But it had one thing Lubow did not: the cooperation of the artist’s estate. None of the more than 150 photographs Lubow mentions are reproduced in the biography. The estate would not grant him permission to use them. This writer—and others—have encountered the same roadblock. The estate’s permission depends on its review of any text to be printed, and it has asked writers to revise offending passages. Since the estate is controlled by Arbus’s two daughters, Doon and Amy, we can imagine that there would be sensitivities about attempts to connect the life with the work and to pry deeply into the life.
“The most talked-about reveal will likely have nothing to do with Arbus’s art,” writes Rachel Shteir (Boston Globe).
It will be Lubow’s treatment of her sexuality. It is hardly news that, as a child, Arbus played erotic games with her older brother, the poet Howard Nemerov. But Lubow tells this story more fully than did Patricia Bosworth in her important 1984 book, Diane Arbus: A Biography.
One way he does so is to put front and center a recently excavated detail about how months before her death, Arbus told her psychiatrist that she was still sleeping with Howard. Apparently, she was as remorseless about this as about her many other conquests: “[S]he referred to their ongoing sexual liaison . . . as if there was nothing so remarkable about it.’’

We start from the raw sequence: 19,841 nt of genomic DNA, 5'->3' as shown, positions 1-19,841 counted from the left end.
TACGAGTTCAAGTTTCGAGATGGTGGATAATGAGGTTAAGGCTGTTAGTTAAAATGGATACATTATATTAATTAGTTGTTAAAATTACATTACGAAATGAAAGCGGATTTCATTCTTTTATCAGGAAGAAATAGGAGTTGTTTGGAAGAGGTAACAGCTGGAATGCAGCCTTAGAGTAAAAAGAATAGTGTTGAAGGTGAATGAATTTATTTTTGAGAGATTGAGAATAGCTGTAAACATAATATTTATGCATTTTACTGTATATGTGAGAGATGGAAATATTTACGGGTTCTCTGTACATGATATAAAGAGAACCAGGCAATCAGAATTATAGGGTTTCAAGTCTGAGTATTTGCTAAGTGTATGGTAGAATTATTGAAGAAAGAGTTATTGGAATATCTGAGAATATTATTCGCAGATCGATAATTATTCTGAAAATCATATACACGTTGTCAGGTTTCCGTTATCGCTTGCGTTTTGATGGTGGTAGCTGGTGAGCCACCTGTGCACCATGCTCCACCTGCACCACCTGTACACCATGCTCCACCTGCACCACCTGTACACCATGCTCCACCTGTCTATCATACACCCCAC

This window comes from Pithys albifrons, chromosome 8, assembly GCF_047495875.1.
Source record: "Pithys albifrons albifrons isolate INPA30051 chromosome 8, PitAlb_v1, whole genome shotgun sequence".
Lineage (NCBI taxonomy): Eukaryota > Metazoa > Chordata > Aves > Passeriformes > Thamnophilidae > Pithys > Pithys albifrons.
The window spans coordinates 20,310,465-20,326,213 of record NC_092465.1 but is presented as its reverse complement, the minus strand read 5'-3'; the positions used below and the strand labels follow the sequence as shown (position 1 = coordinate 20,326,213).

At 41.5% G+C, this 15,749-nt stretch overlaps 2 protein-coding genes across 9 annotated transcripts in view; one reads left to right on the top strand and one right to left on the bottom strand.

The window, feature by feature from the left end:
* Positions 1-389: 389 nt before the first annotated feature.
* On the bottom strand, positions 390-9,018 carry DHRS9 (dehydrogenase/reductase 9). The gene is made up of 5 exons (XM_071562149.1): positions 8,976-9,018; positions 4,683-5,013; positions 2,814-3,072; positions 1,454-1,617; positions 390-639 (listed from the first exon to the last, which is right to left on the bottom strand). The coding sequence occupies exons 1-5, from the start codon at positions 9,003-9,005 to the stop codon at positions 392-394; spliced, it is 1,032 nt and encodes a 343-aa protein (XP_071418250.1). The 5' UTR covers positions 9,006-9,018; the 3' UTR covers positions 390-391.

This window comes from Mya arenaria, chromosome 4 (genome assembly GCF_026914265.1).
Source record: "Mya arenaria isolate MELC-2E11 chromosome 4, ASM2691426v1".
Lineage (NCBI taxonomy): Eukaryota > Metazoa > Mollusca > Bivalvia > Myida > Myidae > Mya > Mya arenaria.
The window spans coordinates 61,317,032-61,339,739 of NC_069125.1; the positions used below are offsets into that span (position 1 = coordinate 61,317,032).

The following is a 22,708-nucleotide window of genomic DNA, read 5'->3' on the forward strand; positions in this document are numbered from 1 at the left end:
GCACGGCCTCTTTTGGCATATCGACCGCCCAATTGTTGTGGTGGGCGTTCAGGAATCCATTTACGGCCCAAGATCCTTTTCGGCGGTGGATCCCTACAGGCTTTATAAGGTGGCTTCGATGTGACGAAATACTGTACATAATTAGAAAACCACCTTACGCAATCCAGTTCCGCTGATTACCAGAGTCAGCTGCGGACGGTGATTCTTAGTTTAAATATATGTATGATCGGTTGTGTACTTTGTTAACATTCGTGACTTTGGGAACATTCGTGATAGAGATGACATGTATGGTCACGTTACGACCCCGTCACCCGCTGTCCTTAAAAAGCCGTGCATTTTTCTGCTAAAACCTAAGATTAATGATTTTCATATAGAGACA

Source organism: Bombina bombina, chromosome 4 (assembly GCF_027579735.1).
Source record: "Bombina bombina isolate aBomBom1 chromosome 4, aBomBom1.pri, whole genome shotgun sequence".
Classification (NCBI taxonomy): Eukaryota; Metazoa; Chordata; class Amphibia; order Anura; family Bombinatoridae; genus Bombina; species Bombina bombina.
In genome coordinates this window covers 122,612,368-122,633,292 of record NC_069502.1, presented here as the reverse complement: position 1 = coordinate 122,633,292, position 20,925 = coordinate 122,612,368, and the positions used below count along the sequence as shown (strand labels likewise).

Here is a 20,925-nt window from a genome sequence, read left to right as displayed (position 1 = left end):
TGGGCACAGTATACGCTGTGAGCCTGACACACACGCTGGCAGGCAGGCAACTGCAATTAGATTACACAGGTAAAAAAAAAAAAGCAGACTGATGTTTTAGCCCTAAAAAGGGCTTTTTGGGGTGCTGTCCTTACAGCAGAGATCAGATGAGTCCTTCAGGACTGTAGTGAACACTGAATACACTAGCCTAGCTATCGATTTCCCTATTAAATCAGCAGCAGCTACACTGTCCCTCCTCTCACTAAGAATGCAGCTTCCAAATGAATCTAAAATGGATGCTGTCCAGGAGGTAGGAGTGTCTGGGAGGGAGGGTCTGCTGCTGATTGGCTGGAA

Simon Sebag Montefiore, The Romanovs
A new 800-page volume covering three centuries of the reign of the Romanovs surprises critics with its fresh insights and angles.
“It took only the introduction to enslave me,” writes Katherine A. Powers (Christian Science Monitor), “and I have spent the last week or so neglecting practically everyone except for Montefiore’s variously ruthless, despotic, sexually voracious, bibulous, unstable, addlepated, and gifted Romanovs. The author’s ease of manner, his limber way with historical intricacy and statecraft, and his connoisseur’s appreciation of personality, foible, and family unpleasantness—all that—render the familiar territory fresh, and the less-familiar memorable.”
Olga Grushin (New York Times Book Review) remarks upon the biography’s scope: “Montefiore, the eminent biographer of Joseph Stalin and Grigory Potemkin, covers the entire dynasty, from its rise to its apogee to its fall—an enterprise that has been accomplished only twice before, for reasons that become apparent just pages into the volume: It takes true historical daring to tackle such an immense subject.” While not the “easiest” introduction to the subject, she concludes, “this monumental work is an essential addition to the library of anyone interested in Russian history and the doomed dynasty of Romanovs, ‘blood-spattered, gold-plated, diamond-studded, swash-buckled, bodice-ripping and star-crossed.’”
“Montefiore is an accomplished storyteller,” writes David Walton (Dallas Morning News) “and what might have been a plodding succession of reigns reads instead like a novel—specifically, in its interplay of themes and motifs, and especially its pairing of opposites, like Gabriel García Márquez’s One Hundred Years of Solitude.”